Atrial Fibrillation

Atrial Fibrillation (AF) has become the most common arrhythmia in the world. In developed nations worldwide, 6.0% of men and 5.1% of women can expect to develop AF during the course of their lives. (The Rotterdam Study 1990-93, n=6,808, Copyright 2012 European Society of Cardiology). It’s especially likely to alter a patient’s course of recovery when it happens in the 5-hour window following heart surgery. Some clinicians call this the “AF Danger Window.”

Read more


The Rindex Medical A-50 AF Prediction System is an investigational device only. Not available for sale in the U.S.A. U.S. clinicians interested in participating in research involving predicting the onset of atrial fibrillation in cardiac surgery post-operative patients should contact us at

Read more


AF has become the most prevalent cardiac arrhythmia in the world. Most clinical statisticians believe that over 2 million people in the United states and over 4 million people in Europe have AF, many of whom have not yet been diagnosed. Patients are particularly vulnerable to the condition in the five days following cardiac surgery. It is during this time period, where AF could be treated prophylactically but typically isn’t because clinicians lack a tool for predicting it, when intervention could make a difference to clinical outcome.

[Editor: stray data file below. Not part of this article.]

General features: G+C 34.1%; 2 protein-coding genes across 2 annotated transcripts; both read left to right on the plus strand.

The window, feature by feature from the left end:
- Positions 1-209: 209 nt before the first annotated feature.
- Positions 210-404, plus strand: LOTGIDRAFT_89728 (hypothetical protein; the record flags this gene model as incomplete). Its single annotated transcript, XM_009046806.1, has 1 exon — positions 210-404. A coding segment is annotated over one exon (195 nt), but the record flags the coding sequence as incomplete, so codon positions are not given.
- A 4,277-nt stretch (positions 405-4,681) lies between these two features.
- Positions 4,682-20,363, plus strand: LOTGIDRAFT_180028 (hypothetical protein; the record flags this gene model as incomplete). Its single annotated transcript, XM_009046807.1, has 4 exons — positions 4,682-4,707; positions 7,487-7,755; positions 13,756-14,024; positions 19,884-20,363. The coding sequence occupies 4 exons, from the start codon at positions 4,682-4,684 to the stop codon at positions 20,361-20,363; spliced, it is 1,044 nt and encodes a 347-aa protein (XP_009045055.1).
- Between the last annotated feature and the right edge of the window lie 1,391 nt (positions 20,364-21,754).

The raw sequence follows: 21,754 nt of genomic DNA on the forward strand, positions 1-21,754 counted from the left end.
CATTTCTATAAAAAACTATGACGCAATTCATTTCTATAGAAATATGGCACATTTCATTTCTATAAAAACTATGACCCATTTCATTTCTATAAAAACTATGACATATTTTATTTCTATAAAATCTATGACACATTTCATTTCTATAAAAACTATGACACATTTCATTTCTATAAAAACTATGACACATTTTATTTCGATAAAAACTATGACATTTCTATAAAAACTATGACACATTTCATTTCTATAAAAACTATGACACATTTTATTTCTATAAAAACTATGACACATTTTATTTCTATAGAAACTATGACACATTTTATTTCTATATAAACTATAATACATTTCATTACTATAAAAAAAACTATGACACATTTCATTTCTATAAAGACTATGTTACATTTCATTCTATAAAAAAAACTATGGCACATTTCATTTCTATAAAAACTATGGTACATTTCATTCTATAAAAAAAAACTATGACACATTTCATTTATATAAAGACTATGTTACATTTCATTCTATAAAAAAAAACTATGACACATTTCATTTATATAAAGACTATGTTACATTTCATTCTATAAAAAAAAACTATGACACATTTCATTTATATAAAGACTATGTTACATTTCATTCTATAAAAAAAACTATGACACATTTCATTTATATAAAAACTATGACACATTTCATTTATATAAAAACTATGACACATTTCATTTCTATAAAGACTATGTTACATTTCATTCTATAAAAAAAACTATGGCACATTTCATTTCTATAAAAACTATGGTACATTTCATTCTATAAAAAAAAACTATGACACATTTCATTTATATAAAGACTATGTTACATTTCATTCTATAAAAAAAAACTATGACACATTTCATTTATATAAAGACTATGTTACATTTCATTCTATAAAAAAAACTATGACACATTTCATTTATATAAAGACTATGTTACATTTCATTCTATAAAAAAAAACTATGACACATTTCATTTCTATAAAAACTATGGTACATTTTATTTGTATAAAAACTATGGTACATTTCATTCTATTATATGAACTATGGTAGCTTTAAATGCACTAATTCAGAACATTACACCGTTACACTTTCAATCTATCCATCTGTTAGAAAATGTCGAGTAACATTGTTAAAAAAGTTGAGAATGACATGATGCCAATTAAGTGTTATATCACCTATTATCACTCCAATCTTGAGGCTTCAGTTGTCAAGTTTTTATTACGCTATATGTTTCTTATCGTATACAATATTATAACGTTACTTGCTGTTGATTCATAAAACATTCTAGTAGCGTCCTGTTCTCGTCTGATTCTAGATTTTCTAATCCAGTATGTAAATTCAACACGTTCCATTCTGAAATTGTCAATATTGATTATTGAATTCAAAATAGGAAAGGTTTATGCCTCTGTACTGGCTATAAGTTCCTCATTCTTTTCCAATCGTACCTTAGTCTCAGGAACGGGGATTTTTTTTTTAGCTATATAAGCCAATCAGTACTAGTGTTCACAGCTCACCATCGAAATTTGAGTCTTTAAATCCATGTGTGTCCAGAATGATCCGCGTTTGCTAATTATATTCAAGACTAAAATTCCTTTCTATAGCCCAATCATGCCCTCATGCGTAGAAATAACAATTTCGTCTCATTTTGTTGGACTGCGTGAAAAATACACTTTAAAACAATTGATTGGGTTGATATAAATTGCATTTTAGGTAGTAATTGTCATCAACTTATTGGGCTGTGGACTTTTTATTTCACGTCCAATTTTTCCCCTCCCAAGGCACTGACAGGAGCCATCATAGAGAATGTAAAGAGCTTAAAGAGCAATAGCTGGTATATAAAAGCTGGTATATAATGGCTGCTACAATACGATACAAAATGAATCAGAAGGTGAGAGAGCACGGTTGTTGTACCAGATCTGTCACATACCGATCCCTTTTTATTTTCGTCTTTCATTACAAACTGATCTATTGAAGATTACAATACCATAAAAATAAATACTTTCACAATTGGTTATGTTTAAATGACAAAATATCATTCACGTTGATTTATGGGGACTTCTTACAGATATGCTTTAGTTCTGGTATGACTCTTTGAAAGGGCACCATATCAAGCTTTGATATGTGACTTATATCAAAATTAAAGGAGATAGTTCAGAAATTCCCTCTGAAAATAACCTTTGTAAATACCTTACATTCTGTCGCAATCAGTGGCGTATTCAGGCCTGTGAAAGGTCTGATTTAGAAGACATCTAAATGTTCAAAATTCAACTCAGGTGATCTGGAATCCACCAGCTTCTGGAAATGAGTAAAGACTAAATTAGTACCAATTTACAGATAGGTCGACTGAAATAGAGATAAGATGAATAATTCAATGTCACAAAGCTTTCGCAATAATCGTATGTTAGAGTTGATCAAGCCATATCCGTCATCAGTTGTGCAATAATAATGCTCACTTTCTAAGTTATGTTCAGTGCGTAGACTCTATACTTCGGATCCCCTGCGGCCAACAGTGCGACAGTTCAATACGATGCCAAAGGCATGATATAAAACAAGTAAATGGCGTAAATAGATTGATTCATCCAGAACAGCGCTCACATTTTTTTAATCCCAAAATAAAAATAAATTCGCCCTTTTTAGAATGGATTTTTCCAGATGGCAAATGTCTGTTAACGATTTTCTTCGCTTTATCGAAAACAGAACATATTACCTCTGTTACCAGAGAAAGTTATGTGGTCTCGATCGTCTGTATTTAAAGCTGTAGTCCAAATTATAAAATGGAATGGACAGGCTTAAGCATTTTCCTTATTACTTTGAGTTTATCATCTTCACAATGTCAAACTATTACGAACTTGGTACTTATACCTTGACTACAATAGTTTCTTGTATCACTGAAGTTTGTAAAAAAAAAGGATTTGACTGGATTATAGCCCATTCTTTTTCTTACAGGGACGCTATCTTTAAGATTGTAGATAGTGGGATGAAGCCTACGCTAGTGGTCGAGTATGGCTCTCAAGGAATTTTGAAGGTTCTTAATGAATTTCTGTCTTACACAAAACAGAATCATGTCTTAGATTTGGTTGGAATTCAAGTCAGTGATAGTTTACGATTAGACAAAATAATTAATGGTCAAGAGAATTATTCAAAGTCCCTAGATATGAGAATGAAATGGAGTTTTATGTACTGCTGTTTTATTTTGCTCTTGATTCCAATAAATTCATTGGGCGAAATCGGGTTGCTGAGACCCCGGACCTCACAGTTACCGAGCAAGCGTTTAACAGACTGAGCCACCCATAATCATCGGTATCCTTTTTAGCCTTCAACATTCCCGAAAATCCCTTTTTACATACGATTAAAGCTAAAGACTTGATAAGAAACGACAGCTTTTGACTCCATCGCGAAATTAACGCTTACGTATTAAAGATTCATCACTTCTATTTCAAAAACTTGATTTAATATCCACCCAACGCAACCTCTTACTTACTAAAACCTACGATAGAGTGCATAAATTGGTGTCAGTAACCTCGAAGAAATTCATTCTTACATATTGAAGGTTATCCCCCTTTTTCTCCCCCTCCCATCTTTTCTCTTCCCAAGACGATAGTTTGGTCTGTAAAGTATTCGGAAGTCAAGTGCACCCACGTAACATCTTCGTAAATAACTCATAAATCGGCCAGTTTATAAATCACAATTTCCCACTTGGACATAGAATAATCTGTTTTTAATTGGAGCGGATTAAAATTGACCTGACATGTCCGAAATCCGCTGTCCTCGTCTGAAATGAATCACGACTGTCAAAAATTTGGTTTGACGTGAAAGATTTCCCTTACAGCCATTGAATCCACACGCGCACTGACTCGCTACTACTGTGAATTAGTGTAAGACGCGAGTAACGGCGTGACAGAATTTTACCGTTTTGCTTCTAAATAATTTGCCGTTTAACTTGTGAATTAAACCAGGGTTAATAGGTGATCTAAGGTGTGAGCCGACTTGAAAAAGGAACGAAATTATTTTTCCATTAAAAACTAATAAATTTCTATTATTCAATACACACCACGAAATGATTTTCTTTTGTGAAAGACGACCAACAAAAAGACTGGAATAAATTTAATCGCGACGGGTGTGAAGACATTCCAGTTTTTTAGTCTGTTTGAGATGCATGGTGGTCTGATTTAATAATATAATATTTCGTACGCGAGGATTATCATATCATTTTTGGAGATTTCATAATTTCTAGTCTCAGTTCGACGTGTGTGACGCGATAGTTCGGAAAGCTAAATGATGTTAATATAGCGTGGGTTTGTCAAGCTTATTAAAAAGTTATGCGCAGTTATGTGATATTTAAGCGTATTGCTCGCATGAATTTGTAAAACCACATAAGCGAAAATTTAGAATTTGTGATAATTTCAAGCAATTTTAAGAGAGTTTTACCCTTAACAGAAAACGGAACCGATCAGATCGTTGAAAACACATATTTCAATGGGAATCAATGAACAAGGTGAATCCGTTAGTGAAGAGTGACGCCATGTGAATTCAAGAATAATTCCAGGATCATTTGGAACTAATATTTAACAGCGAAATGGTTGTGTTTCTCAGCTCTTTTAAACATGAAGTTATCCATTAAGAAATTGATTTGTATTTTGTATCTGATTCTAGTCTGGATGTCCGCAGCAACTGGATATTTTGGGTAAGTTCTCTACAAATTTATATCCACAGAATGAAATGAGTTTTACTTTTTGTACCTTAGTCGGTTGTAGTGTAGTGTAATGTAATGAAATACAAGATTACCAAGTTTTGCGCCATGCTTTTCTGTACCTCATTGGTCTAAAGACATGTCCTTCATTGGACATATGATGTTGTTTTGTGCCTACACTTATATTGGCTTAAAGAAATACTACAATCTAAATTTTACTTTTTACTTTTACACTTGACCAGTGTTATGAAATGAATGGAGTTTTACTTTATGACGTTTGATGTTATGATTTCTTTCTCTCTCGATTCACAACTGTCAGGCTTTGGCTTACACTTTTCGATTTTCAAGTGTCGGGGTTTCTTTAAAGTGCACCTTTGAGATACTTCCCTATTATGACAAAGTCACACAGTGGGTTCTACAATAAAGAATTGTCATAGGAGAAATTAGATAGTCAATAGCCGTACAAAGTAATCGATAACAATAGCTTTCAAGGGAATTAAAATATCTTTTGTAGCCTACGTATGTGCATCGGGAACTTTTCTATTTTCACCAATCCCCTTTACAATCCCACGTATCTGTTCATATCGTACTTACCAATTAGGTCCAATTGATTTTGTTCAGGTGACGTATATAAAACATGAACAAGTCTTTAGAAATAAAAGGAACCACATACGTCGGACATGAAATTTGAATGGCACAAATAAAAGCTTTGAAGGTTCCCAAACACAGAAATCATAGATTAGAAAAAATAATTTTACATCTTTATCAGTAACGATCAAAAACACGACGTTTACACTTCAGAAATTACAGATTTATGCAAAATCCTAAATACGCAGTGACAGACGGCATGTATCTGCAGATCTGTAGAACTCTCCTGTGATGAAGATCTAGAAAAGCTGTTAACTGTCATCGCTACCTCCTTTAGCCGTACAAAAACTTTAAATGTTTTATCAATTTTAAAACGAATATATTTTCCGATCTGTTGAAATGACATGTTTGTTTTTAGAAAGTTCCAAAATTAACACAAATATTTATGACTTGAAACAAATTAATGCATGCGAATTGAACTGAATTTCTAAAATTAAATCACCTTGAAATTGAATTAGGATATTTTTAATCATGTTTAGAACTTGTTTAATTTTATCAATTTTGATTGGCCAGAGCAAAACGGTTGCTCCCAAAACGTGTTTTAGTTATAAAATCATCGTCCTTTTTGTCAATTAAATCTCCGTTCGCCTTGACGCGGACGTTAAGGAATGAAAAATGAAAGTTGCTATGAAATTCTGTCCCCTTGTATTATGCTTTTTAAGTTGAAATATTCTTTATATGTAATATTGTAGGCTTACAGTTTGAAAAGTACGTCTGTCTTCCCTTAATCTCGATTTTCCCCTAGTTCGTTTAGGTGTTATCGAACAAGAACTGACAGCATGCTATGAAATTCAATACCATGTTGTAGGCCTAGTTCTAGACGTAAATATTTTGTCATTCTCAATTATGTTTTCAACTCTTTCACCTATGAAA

Read more


Research performed at the Cleveland Clinic now indicates that most cardiac surgery patients who develop AF actually give off clues beforehand – subtle combinations of changes in their ECG readings that are not currently perceptible, even under CVICU best practices today. Rindex Medical is dedicated to developing technology to detect ECG changes that today go unnoticed and provide CVICU clinicians with a tool to predict the onset of AF in the hours before it happens.

Read more


Cardiovascular Intensive Care Units (CVICUs) must remain vigilant to notice and treat AF when it occurs. But today, no tool exists to help predict the onset of AF before it occurs.

Read more